By Andy Mannix
By Caleb Hannan
By Olivia LaVecchia
By CP Staff
By Aaron Rupar
By Jacob Wheeler
By Olivia LaVecchia
By Aaron Rupar
Car Day is my favorite holiday. Some crabapples hate it, because you never know exactly what day Car Day will fall on, and it's always in the middle of winter, and they don't give you the day off work for it. But I love Car Day for its excitement and camaraderie. Will this year's celebration be held at the impound lot? Or on the roof of a parking garage? In a ditch?
And which of my friends and family members will share in the occasion with me? I won't find out until I place the first emergency phone call of Car Day. Who wants to cancel previous engagements, give me a lift, float me some cash, and poke around under the hood of a '96 Toyota Camry in the invigorating January breeze?
I found out this week. Car Day arrived, and I became utterly shameless at begging for favors. When it was over, I looked at the whole world through the prism of post-Car-Day-traumatic-stress: So what if Barack Obama is the man who can unify Americans and free the executive branch from the death grip of those doublespeaking oligarchs—he grew up in Hawaii and probably doesn't know jack about cold cranking amps.
I feel sure that the kids in Best Friends Forever, with their can-do Camp Fire Girls spirit, would show up to my frigid festival with craft cabin mittens and jumper cables. At the Turf Club last Wednesday night, IRL BFFs Jessica Seamans and Briana Smith sang duets that veered between squeaky naiveté and sneaky wit.
Smith, behind either Casio keyboard or guitar, performs with the exaggerated expressions and outsized gestures of your favorite babysitter channeling Mick Jagger while telling the night's last—and best—bedtime story. Seamans, her Seabreeze complexion framed by sleepy curls, lets her bass lines wander as her high voice warbles.
"Eisenhower is the father of the interstate highway system, and this song is just a way to pay a little tribute to him," they chirp in the world's tamest and most accurately named rock 'n' roll road song, "Eisenhower Is the Father of the Interstate Highway System." Its feeling of purity is undiminished by the ending, "I'd love just once to see you/I'd love just once to see you/I'd love just once to see you/In the nude!"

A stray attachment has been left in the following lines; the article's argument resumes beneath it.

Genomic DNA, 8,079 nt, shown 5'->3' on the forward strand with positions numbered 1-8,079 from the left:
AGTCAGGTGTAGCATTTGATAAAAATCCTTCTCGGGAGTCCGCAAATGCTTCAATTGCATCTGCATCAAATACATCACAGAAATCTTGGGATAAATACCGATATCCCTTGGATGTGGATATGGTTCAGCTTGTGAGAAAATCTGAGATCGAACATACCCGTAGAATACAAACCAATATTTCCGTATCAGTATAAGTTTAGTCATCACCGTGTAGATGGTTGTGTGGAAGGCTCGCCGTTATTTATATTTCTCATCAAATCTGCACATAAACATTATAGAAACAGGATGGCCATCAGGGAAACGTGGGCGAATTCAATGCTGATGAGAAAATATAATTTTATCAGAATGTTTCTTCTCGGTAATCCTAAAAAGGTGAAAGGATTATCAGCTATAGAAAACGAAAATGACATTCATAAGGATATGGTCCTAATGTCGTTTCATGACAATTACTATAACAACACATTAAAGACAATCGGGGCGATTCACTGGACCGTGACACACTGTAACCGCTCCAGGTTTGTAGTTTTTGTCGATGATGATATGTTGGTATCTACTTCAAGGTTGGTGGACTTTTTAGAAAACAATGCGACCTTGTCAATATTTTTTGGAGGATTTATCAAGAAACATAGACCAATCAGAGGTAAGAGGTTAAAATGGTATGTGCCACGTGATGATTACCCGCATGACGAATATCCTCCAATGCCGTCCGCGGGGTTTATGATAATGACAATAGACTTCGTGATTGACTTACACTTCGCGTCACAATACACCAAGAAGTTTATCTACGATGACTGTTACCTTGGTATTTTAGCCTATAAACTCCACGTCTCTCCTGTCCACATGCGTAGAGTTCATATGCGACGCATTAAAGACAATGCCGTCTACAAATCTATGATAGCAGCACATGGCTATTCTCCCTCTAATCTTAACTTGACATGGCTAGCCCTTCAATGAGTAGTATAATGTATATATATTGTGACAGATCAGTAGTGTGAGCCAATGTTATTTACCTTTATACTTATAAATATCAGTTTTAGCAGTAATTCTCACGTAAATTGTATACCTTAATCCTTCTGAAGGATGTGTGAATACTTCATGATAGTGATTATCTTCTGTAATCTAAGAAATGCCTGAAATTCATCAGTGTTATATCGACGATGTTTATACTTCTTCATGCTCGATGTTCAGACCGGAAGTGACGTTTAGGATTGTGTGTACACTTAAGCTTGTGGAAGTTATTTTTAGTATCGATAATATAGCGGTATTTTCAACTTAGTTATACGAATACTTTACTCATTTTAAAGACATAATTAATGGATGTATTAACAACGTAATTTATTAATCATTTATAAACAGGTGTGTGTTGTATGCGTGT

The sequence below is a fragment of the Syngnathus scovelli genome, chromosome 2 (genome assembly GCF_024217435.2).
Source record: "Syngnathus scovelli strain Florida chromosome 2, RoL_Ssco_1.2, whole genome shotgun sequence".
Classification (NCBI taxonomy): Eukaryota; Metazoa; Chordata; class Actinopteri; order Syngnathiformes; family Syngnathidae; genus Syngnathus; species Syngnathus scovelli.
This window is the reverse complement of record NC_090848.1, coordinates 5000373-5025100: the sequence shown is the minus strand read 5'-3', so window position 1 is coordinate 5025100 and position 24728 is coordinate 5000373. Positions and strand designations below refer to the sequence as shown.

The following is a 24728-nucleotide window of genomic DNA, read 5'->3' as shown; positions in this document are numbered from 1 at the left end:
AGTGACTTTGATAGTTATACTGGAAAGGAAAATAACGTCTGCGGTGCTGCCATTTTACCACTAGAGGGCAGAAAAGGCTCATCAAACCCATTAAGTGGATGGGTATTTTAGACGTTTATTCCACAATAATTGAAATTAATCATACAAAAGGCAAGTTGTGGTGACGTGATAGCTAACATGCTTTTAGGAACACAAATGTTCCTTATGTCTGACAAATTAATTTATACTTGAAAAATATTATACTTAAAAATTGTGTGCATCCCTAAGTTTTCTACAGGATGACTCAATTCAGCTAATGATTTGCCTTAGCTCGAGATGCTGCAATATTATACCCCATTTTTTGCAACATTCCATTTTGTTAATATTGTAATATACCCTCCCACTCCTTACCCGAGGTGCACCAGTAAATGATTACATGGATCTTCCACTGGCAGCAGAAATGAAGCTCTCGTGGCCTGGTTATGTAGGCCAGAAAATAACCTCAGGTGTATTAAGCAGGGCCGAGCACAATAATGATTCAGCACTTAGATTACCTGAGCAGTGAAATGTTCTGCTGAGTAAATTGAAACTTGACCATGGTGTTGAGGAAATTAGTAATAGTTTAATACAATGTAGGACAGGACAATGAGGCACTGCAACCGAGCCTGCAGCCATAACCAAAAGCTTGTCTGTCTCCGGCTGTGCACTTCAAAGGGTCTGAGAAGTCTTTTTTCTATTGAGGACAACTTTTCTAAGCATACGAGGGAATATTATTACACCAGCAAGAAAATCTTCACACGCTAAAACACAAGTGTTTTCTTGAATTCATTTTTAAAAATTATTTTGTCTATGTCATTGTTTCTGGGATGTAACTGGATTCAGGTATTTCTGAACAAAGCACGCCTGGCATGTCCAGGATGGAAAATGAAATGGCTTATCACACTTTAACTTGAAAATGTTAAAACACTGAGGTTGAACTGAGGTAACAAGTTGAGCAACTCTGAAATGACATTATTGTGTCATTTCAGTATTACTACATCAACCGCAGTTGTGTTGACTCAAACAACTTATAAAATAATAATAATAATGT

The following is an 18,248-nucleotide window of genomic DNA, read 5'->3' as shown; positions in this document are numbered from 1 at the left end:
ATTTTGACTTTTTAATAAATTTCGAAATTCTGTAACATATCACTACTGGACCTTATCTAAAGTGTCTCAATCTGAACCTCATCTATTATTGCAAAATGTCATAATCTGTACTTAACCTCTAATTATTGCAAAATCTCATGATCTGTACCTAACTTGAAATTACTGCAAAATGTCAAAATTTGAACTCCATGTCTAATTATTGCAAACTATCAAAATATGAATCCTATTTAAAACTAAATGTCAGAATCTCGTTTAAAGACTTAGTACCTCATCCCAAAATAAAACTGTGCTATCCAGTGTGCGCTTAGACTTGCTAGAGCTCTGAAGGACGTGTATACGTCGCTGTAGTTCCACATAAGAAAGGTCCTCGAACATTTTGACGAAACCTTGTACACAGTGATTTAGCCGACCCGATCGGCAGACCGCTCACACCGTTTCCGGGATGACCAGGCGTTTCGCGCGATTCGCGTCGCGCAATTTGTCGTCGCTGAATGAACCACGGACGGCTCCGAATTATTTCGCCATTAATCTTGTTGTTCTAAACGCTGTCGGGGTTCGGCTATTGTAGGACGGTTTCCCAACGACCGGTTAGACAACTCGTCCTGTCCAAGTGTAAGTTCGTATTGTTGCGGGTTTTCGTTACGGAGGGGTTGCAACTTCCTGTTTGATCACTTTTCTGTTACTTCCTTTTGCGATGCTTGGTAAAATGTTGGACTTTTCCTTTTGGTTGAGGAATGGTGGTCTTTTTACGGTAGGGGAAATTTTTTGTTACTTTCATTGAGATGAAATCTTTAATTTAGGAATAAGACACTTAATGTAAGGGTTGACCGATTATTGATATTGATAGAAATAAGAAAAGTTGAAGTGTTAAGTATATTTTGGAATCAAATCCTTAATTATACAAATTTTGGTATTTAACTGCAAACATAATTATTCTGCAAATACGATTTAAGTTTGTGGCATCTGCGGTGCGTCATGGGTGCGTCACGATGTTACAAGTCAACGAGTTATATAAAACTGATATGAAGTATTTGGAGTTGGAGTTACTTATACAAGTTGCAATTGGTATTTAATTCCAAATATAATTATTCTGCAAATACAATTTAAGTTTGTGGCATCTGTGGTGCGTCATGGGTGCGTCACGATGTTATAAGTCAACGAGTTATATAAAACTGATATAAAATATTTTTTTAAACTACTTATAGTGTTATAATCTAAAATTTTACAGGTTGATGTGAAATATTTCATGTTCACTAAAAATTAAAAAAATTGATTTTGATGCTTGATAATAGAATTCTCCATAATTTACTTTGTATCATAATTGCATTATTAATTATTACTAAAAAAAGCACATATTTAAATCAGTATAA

"I was in our kitchen this morning, and a mouse head popped out of the toaster!" Smith recounted to the audience. "I think we killed nine mice today." Do these Friends have a secret bloodthirsty side—did they get their merit badges in butchery at Camp Crystal Lake? Is that why their drummers keep disappearing?
My worries vanish as the band launches into its charming apparition-crush ditty, "Ghost Song." Smith brags about the benefits of dating the dead: "We don't have to wear protection, and I'm never late/But anyway he's probably shooting blanks/But if not, so what?/We'll have a half-ghost baby." The audience giggled and jiggled, and by the end of their set, I was ready to get out a safety pin, prick my index finger, and offer to be blood sisters with everyone on the dance floor.
The Revamps released their new album, Love to Lose, on a Friday night when the Hexagon Bar smelled like someone was simmering a pepperoni pizza stew in a crockpot made from unwashed gym socks.
Frontman Darren Harff has an able studio voice, stretching out, inflating, and then flattening his words for extra syllables of alt-country twang. "I make you an offer, one you can't deny/When every little cri-ime/Seems fine." But the catchy could-be-Jay Farrar-ness of the record wasn't always apparent onstage, where the trio's instruments and the vocals seemed to disagree on matters of key.
"We've got a few more songs to do, and then we gotta go—we've got to milk cows in the morning," Harff said, as if we didn't notice the Hex staff force-quitting the night by turning on all the lights. Still, the Revamps make my Car Day party list, because 1) "Little Crimes" would be a great highway song; and 2) drummer Ryan Anderson is a giant who could probably push my car to safety, assuming I could convince him to take a momentary break from beating his kit like he's pounding the bones of an Englishman into meal.
Does 20 below zero mean nothing if you're under 21? On Saturday night, I told the ghost of Jack London (we'd been hooking up since Best Friends Forever sold me on the idea of spectral companionship) that I was braving the elements to see the Debut. He shook his head in disbelief and told me I was nuts for risking exposure in such a harsh and unforgiving climate.
But when I arrived at the Varsity Theater, it was a hot furnace of 18+ flesh, where curtains of long college-girl hair couldn't quite hide the flash of silver flasks as they repaired the cruelty of kiddie cocktails.
The Debut named their record This Album Is About Cars, but it's confusingly void of seasonal classics like "Please Won't You Start?" and "Why Aren't You Where I Parked You?" The foursome of Madison natives have grounded their sound in a motorway-revving rhythm section, the straining throat muscles of Benjamin Gurstelle, and a willingness to play ball with background choruses of catchy "Whoa-ah whoa, whoa-ah whoa-ohs."
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